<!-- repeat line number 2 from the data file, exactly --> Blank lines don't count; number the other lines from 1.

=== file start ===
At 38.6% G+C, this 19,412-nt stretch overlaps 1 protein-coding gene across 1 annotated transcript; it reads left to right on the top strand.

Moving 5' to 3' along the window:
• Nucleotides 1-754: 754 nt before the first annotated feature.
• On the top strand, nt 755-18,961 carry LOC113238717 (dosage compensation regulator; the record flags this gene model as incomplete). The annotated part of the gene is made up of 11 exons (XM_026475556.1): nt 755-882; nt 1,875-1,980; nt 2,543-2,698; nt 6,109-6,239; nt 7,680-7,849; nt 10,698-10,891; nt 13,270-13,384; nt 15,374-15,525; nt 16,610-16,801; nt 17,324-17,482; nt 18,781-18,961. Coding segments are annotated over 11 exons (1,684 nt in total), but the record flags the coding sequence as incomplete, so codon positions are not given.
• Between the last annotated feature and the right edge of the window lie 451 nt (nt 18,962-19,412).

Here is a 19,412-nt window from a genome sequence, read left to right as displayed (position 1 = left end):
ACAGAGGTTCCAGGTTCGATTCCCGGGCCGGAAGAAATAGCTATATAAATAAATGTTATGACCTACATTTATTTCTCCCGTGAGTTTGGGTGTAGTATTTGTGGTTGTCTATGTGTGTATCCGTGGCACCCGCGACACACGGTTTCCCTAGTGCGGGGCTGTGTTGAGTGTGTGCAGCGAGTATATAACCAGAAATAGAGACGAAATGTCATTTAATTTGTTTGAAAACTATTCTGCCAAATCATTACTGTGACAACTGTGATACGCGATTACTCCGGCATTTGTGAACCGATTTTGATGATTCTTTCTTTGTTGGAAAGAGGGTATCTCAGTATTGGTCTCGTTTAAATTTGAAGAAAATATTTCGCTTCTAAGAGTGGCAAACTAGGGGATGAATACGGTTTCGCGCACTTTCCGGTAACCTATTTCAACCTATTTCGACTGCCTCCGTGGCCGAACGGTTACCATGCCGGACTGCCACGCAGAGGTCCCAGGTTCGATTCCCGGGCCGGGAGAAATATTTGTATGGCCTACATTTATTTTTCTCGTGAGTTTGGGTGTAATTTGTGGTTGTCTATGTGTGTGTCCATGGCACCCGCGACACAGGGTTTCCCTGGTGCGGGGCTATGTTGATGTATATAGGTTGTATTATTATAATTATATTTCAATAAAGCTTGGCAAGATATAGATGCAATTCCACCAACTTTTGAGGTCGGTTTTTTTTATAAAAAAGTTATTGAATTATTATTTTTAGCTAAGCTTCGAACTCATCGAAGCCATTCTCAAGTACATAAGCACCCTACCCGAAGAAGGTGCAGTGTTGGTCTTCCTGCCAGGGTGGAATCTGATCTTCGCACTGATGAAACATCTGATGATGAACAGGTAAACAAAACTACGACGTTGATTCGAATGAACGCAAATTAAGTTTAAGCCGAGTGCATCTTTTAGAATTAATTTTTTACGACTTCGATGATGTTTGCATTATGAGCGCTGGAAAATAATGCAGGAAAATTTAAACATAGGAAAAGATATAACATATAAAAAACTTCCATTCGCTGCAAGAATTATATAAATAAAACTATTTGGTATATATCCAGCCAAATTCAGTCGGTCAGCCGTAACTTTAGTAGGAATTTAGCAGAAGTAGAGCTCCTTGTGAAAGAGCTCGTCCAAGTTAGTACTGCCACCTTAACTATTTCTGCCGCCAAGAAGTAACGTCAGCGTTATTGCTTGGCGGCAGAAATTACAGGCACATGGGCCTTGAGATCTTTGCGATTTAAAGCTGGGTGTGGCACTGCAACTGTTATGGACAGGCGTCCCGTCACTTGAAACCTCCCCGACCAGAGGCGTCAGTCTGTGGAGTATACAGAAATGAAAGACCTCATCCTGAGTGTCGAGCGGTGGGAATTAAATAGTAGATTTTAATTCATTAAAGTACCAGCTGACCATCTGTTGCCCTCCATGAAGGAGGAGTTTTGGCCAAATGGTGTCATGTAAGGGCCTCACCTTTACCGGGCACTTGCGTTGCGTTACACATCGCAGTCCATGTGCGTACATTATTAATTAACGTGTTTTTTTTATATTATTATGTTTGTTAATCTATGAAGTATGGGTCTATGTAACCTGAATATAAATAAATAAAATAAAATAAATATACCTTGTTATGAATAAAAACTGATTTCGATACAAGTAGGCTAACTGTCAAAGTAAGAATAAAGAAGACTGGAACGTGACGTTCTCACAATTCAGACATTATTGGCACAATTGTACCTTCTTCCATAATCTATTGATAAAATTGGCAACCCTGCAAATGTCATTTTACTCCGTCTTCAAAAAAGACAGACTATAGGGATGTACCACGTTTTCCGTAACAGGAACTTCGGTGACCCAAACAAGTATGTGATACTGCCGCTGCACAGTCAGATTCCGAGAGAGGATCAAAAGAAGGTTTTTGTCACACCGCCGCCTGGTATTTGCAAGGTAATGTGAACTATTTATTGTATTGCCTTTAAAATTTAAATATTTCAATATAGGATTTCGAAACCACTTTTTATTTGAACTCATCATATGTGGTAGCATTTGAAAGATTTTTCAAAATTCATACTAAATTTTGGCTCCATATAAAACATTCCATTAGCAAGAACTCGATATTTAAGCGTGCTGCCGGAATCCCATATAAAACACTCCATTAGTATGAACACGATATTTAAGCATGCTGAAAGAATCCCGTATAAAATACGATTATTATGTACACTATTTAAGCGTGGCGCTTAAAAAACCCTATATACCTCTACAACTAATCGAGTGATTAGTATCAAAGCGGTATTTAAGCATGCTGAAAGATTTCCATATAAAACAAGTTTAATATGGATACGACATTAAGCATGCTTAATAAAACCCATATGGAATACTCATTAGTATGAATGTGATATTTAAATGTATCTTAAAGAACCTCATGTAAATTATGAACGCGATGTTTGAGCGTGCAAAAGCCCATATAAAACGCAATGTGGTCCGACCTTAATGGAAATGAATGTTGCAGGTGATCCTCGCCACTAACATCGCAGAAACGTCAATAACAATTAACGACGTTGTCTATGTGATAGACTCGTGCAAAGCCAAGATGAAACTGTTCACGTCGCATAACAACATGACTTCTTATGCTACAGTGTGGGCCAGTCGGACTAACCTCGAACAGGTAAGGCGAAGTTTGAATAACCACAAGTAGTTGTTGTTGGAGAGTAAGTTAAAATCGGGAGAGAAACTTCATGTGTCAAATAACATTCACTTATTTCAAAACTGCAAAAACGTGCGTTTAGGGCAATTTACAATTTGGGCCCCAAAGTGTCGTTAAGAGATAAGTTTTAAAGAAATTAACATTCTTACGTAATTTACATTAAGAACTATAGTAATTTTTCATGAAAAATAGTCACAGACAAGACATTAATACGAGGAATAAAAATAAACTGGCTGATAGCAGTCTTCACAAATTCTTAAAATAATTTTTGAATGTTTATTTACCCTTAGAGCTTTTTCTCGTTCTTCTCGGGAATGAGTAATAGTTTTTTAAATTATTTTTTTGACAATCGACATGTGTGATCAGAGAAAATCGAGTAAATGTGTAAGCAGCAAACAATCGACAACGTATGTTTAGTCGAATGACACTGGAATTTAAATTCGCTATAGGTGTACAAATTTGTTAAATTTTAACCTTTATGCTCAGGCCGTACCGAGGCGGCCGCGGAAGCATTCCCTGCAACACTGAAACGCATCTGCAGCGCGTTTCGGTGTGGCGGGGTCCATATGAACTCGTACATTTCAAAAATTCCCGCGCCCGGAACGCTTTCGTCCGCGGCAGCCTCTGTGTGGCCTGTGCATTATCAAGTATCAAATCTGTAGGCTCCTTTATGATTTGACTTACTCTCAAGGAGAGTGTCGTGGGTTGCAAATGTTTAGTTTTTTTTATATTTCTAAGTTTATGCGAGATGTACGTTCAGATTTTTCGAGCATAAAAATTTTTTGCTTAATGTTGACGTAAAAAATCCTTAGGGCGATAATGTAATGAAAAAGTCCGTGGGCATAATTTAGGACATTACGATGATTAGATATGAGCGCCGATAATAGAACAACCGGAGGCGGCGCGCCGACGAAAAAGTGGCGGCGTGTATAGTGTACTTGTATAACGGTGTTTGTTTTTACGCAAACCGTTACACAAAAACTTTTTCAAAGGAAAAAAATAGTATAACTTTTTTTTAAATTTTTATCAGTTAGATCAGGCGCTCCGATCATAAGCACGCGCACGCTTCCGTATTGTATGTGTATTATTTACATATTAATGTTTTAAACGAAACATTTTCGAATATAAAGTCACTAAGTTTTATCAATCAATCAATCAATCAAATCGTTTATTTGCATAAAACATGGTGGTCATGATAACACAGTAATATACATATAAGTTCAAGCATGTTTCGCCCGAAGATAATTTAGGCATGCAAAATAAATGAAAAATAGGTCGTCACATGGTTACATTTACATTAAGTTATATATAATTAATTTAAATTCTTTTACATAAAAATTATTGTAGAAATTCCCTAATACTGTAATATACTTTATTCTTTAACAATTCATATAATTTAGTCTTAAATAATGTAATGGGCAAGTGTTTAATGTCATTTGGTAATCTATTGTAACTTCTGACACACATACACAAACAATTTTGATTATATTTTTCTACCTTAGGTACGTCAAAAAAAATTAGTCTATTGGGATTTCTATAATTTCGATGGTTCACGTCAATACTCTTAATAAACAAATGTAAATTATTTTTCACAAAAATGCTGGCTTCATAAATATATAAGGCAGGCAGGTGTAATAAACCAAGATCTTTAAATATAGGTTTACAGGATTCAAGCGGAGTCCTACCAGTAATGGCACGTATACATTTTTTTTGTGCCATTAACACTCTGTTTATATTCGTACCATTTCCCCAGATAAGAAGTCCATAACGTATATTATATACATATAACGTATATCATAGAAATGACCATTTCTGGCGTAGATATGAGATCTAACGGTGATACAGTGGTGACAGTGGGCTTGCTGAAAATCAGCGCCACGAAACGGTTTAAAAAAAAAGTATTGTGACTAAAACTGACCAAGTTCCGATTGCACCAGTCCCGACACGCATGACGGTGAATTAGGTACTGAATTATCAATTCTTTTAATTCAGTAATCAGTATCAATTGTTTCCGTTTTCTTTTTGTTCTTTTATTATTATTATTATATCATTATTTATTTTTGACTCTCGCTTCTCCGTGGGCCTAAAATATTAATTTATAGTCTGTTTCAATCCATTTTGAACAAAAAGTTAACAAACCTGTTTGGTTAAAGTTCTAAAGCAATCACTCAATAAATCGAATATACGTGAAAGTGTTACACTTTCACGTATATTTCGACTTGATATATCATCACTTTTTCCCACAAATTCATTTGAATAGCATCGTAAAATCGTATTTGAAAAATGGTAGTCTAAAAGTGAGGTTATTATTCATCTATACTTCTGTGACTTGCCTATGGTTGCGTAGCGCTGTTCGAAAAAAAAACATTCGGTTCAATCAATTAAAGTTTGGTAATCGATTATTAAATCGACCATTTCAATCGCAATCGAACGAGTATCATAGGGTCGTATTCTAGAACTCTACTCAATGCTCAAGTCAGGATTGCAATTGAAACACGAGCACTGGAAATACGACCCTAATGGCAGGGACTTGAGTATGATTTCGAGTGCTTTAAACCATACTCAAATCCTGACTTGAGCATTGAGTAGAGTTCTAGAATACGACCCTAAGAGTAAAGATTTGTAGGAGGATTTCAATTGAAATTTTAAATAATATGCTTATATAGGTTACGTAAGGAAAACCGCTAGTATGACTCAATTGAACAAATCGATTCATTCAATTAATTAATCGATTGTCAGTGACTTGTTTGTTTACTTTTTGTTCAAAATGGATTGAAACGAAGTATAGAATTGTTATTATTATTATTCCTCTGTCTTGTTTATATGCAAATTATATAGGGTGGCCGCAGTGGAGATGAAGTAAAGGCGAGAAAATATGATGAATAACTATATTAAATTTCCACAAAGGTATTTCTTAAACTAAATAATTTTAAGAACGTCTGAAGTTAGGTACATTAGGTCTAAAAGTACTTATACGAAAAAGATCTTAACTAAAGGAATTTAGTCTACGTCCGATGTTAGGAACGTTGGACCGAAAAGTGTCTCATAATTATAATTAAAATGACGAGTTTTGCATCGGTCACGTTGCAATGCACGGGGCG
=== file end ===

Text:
Moving 5' to 3' along the window: